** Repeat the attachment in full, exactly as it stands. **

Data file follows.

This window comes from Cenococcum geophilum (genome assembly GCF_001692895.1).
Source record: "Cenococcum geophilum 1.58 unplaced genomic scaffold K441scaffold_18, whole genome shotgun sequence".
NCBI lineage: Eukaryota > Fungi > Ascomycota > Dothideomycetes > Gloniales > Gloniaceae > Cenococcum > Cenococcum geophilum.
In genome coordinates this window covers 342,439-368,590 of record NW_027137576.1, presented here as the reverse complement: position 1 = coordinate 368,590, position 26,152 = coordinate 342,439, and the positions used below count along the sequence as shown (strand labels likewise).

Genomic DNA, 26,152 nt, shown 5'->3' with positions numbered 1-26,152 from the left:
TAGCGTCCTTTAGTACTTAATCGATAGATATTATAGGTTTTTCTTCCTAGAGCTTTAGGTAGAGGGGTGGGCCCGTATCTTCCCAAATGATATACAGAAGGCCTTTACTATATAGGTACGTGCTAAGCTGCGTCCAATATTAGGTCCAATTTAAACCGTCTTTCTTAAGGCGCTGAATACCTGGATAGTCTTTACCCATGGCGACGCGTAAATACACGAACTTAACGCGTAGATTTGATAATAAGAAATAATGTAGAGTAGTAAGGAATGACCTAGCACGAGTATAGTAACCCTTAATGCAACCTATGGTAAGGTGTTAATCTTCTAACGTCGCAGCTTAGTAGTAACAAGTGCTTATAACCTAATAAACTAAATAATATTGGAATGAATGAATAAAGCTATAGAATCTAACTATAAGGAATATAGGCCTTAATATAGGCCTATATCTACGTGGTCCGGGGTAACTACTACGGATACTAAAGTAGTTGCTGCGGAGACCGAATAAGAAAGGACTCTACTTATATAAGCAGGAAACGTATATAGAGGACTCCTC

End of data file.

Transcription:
This window comes from Cenococcum geophilum (genome assembly GCF_001692895.1).
Source record: "Cenococcum geophilum 1.58 unplaced genomic scaffold K441scaffold_18, whole genome shotgun sequence".
NCBI lineage: Eukaryota > Fungi > Ascomycota > Dothideomycetes > Gloniales > Gloniaceae > Cenococcum > Cenococcum geophilum.
In genome coordinates this window covers 342,439-368,590 of record NW_027137576.1, presented here as the reverse complement: position 1 = coordinate 368,590, position 26,152 = coordinate 342,439, and the positions used below count along the sequence as shown (strand labels likewise).

Genomic DNA, 26,152 nt, shown 5'->3' with positions numbered 1-26,152 from the left:
TAGCGTCCTTTAGTACTTAATCGATAGATATTATAGGTTTTTCTTCCTAGAGCTTTAGGTAGAGGGGTGGGCCCGTATCTTCCCAAATGATATACAGAAGGCCTTTACTATATAGGTACGTGCTAAGCTGCGTCCAATATTAGGTCCAATTTAAACCGTCTTTCTTAAGGCGCTGAATACCTGGATAGTCTTTACCCATGGCGACGCGTAAATACACGAACTTAACGCGTAGATTTGATAATAAGAAATAATGTAGAGTAGTAAGGAATGACCTAGCACGAGTATAGTAACCCTTAATGCAACCTATGGTAAGGTGTTAATCTTCTAACGTCGCAGCTTAGTAGTAACAAGTGCTTATAACCTAATAAACTAAATAATATTGGAATGAATGAATAAAGCTATAGAATCTAACTATAAGGAATATAGGCCTTAATATAGGCCTATATCTACGTGGTCCGGGGTAACTACTACGGATACTAAAGTAGTTGCTGCGGAGACCGAATAAGAAAGGACTCTACTTATATAAGCAGGAAACGTATATAGAGGACTCCTC